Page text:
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NAME

       setpgid, getpgid, setpgrp, getpgrp - set/get process group

SYNOPSIS

       #include <unistd.h>

       int setpgid(pid_t pid, pid_t pgid);
       pid_t getpgid(pid_t pid);

       pid_t getpgrp(void);                 /* POSIX.1 version */
       pid_t getpgrp(pid_t pid);            /* BSD version */

       int setpgrp(void);                   /* System V version */
       int setpgrp(pid_t pid, pid_t pgid);  /* BSD version */

   Feature Test Macro Requirements for glibc (see feature_test_macros(7)):

       getpgid():
           Since glibc 2.12:
               _POSIX_C_SOURCE >= 200809L || _XOPEN_SOURCE >= 500 ||
               _XOPEN_SOURCE && _XOPEN_SOURCE_EXTENDED
           Before glibc 2.12:
               _XOPEN_SOURCE >= 500 || _XOPEN_SOURCE && _XOPEN_SOURCE_EXTENDED

       setpgrp() (POSIX.1):
           _SVID_SOURCE || _XOPEN_SOURCE >= 500 ||
           _XOPEN_SOURCE && _XOPEN_SOURCE_EXTENDED

       setpgrp() (BSD), getpgrp() (BSD):
           _BSD_SOURCE &&
               ! (_POSIX_SOURCE || _POSIX_C_SOURCE || _XOPEN_SOURCE ||
                  _XOPEN_SOURCE_EXTENDED || _GNU_SOURCE || _SVID_SOURCE)

DESCRIPTION

       All of these interfaces are  available  on  Linux,  and  are  used  for
       getting  and  setting  the  process  group ID (PGID) of a process.  The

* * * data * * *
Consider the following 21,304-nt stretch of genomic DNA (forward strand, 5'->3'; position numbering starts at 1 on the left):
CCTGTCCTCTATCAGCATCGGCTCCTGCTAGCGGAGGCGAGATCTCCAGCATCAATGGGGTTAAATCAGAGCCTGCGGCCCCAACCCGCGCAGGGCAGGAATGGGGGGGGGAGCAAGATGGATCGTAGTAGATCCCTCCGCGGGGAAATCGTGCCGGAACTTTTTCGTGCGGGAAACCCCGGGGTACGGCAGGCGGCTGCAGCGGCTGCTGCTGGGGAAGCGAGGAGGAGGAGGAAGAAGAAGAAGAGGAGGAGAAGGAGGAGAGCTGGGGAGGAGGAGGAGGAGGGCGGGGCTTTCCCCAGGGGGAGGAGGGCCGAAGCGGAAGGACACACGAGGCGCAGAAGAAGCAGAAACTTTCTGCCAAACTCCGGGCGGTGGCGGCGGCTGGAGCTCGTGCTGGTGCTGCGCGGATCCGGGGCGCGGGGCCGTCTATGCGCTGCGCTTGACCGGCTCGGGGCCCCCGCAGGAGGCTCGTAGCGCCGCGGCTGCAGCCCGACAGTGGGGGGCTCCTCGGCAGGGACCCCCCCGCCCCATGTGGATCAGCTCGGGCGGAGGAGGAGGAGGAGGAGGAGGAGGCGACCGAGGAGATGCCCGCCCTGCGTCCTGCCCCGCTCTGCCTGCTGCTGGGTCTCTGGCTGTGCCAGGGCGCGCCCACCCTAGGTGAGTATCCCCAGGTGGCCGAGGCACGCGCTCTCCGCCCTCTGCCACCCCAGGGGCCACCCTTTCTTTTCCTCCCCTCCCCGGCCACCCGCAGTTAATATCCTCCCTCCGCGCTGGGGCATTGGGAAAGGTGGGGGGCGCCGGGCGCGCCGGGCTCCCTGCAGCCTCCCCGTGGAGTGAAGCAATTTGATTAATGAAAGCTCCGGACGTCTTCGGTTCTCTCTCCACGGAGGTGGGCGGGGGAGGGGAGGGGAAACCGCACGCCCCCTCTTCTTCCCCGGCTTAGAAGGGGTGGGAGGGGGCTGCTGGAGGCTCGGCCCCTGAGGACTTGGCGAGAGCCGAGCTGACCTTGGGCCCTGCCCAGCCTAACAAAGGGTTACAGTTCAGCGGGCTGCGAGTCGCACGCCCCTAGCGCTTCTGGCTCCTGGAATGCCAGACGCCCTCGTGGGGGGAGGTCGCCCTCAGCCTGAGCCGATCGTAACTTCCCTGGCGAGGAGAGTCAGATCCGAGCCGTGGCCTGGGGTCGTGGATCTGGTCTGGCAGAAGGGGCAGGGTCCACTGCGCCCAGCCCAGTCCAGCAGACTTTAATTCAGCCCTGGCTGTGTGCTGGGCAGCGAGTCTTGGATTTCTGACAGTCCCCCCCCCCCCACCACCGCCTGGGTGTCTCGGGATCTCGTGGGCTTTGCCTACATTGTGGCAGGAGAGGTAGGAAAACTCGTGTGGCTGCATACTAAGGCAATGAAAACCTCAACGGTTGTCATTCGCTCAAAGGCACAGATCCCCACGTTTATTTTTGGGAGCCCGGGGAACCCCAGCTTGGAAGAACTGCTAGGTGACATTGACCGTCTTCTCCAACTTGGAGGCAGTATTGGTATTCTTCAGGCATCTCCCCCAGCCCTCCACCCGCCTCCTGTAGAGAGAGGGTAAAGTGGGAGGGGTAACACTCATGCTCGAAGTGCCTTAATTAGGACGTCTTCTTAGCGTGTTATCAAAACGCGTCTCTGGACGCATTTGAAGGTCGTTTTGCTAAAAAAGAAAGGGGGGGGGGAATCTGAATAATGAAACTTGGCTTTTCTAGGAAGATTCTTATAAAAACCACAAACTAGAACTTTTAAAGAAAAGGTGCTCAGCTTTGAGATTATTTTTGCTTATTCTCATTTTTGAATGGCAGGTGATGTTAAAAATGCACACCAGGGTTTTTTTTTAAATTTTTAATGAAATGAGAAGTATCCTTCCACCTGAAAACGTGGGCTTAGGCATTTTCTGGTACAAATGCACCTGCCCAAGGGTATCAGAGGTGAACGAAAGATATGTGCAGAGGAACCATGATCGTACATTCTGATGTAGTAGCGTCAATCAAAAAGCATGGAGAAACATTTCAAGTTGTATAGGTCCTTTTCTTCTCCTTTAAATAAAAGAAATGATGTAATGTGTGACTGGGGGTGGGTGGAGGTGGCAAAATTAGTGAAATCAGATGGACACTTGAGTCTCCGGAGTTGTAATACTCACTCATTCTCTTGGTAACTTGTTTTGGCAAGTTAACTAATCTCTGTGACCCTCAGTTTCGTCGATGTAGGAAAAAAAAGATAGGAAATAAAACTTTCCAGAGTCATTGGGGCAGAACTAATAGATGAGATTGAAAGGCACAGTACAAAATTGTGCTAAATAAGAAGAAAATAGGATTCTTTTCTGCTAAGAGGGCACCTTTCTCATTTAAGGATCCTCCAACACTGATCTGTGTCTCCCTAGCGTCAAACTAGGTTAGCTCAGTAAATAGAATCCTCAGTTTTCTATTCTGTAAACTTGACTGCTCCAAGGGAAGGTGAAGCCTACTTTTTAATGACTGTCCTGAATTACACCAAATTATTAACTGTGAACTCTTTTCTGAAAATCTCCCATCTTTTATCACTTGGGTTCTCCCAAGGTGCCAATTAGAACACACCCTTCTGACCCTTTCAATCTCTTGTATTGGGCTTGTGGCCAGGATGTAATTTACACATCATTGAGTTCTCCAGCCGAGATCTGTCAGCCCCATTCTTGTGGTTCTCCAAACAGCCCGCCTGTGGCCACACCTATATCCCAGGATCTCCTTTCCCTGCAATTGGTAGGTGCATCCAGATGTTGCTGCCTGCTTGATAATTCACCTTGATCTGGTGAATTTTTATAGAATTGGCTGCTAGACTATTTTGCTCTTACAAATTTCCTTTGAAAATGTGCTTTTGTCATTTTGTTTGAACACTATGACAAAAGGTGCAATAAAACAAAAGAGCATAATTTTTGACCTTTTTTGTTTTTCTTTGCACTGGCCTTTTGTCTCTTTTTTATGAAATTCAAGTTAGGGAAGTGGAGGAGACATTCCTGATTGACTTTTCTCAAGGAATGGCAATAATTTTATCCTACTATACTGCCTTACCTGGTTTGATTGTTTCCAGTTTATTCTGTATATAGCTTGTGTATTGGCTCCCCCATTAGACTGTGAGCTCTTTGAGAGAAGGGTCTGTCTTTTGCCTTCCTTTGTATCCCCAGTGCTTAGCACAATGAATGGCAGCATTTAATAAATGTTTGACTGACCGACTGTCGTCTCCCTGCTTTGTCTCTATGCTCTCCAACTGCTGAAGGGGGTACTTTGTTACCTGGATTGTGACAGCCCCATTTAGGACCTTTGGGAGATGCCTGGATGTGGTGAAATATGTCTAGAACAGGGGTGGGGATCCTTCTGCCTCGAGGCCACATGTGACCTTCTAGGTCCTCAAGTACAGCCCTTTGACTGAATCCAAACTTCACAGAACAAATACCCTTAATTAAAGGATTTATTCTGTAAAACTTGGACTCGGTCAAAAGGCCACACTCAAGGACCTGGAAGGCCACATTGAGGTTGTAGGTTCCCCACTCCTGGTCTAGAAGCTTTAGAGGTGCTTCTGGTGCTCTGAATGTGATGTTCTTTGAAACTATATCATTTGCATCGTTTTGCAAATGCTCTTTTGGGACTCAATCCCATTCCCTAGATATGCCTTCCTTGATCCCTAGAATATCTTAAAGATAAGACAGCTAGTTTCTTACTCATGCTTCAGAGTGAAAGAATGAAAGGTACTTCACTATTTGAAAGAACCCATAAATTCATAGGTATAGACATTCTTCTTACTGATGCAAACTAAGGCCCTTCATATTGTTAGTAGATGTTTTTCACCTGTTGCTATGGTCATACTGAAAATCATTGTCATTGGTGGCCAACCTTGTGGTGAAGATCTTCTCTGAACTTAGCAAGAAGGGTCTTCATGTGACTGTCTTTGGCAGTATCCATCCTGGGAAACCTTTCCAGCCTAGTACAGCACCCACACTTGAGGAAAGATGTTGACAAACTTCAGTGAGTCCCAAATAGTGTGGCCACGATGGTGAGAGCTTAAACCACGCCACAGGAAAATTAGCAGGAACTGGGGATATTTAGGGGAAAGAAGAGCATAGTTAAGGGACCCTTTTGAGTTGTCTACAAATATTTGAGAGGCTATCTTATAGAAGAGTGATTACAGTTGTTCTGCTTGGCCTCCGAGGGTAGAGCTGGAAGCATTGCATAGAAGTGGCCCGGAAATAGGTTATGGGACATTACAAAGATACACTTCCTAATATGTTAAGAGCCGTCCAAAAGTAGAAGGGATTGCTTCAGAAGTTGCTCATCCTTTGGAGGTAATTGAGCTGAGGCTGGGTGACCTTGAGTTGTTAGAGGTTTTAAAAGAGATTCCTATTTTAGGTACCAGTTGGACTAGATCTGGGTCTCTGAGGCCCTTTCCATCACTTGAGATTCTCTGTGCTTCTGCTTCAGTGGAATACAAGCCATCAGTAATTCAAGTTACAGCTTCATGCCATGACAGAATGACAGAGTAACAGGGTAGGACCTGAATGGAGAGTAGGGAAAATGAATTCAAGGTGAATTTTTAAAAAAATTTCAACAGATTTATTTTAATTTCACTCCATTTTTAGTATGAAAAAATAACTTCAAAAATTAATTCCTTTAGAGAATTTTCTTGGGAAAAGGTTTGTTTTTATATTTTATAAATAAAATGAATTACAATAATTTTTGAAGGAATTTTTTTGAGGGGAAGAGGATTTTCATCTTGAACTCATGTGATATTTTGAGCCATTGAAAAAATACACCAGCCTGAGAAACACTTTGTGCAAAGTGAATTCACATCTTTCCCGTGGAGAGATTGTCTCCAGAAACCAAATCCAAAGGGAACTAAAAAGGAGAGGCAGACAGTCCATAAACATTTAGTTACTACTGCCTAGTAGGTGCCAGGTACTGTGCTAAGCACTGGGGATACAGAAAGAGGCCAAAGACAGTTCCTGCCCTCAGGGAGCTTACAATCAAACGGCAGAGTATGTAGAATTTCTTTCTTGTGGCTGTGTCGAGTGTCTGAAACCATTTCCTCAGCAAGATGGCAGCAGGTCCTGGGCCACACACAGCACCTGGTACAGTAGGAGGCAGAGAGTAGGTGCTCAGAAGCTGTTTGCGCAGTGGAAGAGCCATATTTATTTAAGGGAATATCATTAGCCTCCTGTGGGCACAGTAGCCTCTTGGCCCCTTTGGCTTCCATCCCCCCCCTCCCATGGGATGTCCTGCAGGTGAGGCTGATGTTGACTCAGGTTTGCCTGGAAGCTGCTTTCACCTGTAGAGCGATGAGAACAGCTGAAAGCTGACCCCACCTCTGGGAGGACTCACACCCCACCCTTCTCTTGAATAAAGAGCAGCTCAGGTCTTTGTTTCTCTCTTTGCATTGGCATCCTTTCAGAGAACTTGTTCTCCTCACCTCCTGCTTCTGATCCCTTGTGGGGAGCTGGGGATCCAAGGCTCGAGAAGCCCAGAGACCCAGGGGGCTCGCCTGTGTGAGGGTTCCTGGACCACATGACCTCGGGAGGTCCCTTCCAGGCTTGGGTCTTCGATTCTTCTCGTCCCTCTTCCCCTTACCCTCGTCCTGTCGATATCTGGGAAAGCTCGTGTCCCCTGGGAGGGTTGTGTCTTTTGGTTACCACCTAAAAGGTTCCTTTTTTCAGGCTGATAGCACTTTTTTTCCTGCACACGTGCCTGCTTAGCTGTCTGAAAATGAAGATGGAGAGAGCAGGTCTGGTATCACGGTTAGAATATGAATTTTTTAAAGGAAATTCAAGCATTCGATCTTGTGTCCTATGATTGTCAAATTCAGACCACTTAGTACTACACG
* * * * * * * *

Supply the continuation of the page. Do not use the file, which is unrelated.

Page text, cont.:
preferred, POSIX.1-specified ways of doing this are: getpgrp(void), for
       retrieving  the  calling  process's  PGID; and setpgid(), for setting a
       process's PGID.

       setpgid() sets the PGID of the process specified by pid  to  pgid.   If
       pid  is  zero,  then the process ID of the calling process is used.  If
       pgid is zero, then the PGID of the process specified by pid is made the
       same  as  its  process ID.  If setpgid() is used to move a process from
       one process group to another (as is done by some shells  when  creating
       pipelines),  both  process groups must be part of the same session (see
       setsid(2) and credentials(7)).  In this case,  the  pgid  specifies  an
       existing  process  group  to be joined and the session ID of that group
       must match the session ID of the joining process.

       The POSIX.1 version of getpgrp(), which takes no arguments, returns the
       PGID of the calling process.

       getpgid()  returns the PGID of the process specified by pid.  If pid is
       zero, the process ID of the calling process is used.   (Retrieving  the
       PGID  of  a  process other than the caller is rarely necessary, and the
       POSIX.1 getpgrp() is preferred for that task.)

       The System V-style setpgrp(), which takes no arguments,  is  equivalent
       to setpgid(0, 0).

       The BSD-specific setpgrp() call, which takes arguments pid and pgid, is
       equivalent to setpgid(pid, pgid).

       The BSD-specific getpgrp() call, which takes a single pid argument,  is
       equivalent to getpgid(pid).

RETURN VALUE

       On  success,  setpgid()  and  setpgrp()  return  zero.  On error, -1 is
       returned, and errno is set appropriately.

       The POSIX.1 getpgrp() always returns the PGID of the caller.

       getpgid(), and the BSD-specific getpgrp() return  a  process  group  on
       success.  On error, -1 is returned, and errno is set appropriately.

ERRORS

       EACCES An attempt was made to change the process group ID of one of the
              children of the  calling  process  and  the  child  had  already